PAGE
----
This final week I was asked to work with two boys from the Korczak School. [The school was named after a Polish Jew whose heroism during WWII in attempting to save children under his care is legendary.] The children who attend Korczak are kids whose educations have been interrupted due to their impoverished circumstances. My two new students are twelve years old, live at the Mercy Centre, and have discipline problems. I put them right to work with me in the woodshop. We were building the last of the storage units for the boys’ house. They jumped right in, and after a basic safety lecture, I had them using all the tools.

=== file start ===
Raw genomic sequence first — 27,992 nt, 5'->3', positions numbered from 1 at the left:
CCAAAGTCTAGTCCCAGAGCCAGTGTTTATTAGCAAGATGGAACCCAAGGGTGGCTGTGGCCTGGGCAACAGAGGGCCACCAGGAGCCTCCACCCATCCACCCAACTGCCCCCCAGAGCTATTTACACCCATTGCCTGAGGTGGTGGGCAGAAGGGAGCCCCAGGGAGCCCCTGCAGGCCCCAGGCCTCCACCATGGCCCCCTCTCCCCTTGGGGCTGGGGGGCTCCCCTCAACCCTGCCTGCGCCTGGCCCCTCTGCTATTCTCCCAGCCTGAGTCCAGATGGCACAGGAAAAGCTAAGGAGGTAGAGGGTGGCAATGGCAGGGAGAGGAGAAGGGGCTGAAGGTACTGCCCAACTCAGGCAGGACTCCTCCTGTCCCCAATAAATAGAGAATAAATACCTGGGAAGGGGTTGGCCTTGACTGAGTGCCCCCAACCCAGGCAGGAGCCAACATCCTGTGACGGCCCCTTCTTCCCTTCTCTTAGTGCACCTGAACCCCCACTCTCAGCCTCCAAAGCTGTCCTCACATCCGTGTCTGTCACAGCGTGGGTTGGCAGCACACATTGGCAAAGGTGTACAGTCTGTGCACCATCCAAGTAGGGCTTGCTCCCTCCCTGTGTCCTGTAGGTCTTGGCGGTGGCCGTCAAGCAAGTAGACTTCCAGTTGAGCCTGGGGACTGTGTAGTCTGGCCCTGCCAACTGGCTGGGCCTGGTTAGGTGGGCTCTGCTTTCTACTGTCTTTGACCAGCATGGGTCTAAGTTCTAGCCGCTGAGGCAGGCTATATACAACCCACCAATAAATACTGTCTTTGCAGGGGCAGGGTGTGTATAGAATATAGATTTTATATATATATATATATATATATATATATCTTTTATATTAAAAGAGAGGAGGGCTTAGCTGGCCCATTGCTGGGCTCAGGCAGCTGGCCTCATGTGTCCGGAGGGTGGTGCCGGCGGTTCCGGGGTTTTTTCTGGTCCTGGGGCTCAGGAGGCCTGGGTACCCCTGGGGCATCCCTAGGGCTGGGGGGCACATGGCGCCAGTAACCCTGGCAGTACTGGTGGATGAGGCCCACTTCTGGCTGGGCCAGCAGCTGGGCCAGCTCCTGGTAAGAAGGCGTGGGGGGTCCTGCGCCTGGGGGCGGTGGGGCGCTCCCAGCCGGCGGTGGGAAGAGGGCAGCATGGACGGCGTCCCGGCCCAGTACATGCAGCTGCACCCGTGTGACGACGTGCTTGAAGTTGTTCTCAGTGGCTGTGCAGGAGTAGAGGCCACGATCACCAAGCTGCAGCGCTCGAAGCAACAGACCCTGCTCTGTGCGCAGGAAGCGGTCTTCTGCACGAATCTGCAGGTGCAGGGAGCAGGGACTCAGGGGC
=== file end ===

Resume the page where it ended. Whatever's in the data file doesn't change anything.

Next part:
It is getting really hot in Thailand now. The woodshop has a tin roof, so even though the boys are only there from 10 a.m. – 12 pm., it gets cooking. After the fourth day of work, I cut them loose early, was locking up to go to lunch, and when I turned around, one of the boys, Bird, was standing there with a cold Pepsi. He handed it to me, and I was knocked off my feet. These boys have nothing. And yet, he took the small amount of money he had to buy me a Pepsi as a thank-you for being his teacher. That Pepsi meant more to me than a Gold Rolex.